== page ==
|Coming soon.... E.'s snack shop!|
Photo by Stuart Miles
My son's therapist is constantly pushing for him to have more responsibility. She believes (and I agree) that he needs more opportunities to rise to the challenge. She wants to see this in his home life and at his school. At an IEP meeting, she advocated for him to be given small tasks around the school (like delivering messages to teachers and setting up for science classes). The goal was to make him feel useful and productive. He really thrives on praise, and, unfortunately, he just never seems to get that much of it.
The tasks at school never seemed to pan out, and it seems like whenever I try to give him responsibility at home, he is happy for awhile, then starts to melt down over it. Take the fish tank. He desperately wanted a fish tank, and his grandmother bought him a 10-gallon tank setup and gave him a gift card to Pet Smart to buy fish. We had a "discussion" about it this morning because he has started forgetting to feed the fish and turn off the light at night. Of course, the discussion was mostly me lecturing him while he squealed in anger at me.
I hate having discussions with him.
At his last appointment with his therapist, she came up with a rather unique way for him to learn more responsibility. The office has a little snack shop that has fallen into disuse. She is having him revamp it and turn it into a small business project. That's right -- my son is becoming an entrepreneur! She gave him $40 as a start-up loan and promised to check in with the others who share the office to get a list of what they would like to see in the shop.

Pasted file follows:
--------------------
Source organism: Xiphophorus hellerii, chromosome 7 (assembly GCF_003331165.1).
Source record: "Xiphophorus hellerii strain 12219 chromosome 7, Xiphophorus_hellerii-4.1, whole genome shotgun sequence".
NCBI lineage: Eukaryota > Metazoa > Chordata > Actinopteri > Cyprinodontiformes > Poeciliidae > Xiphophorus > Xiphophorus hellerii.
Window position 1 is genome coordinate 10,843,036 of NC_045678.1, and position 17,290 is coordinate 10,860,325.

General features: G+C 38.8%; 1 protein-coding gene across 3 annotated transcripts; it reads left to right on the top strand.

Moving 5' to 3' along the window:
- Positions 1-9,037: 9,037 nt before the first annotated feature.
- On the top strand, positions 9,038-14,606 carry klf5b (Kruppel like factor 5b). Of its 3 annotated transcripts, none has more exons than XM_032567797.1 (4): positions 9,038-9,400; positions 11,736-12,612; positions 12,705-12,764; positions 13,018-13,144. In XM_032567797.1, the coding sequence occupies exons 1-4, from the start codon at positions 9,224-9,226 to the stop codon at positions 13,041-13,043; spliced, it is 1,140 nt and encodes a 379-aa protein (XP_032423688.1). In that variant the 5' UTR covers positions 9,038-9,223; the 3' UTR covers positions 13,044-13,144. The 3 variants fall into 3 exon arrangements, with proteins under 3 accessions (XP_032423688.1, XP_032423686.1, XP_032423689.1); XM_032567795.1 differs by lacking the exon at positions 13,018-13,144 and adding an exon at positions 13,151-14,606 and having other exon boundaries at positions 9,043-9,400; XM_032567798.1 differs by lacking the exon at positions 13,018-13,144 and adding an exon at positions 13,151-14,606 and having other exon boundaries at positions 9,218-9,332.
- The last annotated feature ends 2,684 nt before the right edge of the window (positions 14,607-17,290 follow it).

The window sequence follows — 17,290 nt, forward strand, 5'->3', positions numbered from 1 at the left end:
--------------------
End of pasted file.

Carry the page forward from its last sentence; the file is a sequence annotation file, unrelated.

This morning I received the list, and I will go over it with him this evening to come up with a list of supplies to get from the store and determine how he can get the most bang for those 40 bucks. We'll go shopping for his supplies this week. Maybe this weekend he can get some "angel investors" from the grandparents.
I think this is really a great opportunity for him. He is absolutely thrilled by the idea (plus he gets to keep the profits after restocking and paying back the loan). It's a good, simple introduction into the business world and managing money. It's a reasonable level of responsibility, and if he feels overwhelmed, he can walk away from it. It's a math lesson. It's learning about supply and demand. It requires organization.
I think this is brilliant, and I will keep you posted on how it turns out.
How do you give your Alphabet Soup Child responsibility?